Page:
A rooftop photovoltaic (PV) system has its electricity-generating solar panels mounted on the rooftop of a building or structure. Solar panels are exposed to sunlight or solar radiation and generate electricity which is called a photovoltaic effect. This solar power flows via cable to a device called an inverter which converts the direct current (produced from the panels) to alternating current. With the inverters synchronising the solar power and the Eskom grid, that power can be fed directly into your internal electrical network and save electricity. So every KWh generated by the solar system is a kWh less required from Eskom or local municipality.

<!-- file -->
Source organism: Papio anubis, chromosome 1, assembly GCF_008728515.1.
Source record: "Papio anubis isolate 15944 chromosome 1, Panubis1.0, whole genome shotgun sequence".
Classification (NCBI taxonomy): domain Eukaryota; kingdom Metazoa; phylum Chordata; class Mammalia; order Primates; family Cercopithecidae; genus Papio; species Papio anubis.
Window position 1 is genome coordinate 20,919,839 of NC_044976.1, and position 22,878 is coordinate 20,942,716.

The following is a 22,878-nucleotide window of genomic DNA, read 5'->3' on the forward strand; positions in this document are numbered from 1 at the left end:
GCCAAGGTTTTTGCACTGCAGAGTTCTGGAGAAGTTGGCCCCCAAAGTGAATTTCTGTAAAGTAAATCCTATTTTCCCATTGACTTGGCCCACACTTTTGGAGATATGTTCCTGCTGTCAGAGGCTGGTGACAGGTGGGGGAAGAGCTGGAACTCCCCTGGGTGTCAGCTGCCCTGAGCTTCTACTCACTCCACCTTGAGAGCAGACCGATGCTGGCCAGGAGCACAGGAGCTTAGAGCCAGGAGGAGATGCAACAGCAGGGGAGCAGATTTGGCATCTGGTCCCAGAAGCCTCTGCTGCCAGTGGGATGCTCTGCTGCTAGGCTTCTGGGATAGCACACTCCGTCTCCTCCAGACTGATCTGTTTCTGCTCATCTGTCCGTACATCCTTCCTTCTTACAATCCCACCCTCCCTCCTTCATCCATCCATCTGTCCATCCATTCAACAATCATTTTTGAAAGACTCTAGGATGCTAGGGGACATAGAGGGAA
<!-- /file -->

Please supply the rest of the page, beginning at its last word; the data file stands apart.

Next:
Planning for PV

Planning for a PV system will require you to analyse your electricity use, implement energy efficiency measures, study local council codes and feed-in requirements (if any), decide if you want to operate your system entirely off grid or use a hybrid or grid-connected solution, and then finally select, the technologies to help you meet your objectives. And because your system is going to be working for the next 25 years, you need to be sure about working with a supplier that has the network, financial stability, product quality and warranties in place to maximise your investment.  Reputation, credibility and the expertise of your renewable energy partner are fundamental to you realising the maximum benefit from your PV investment.

Why do I need to implement energy efficiency measures beforehand?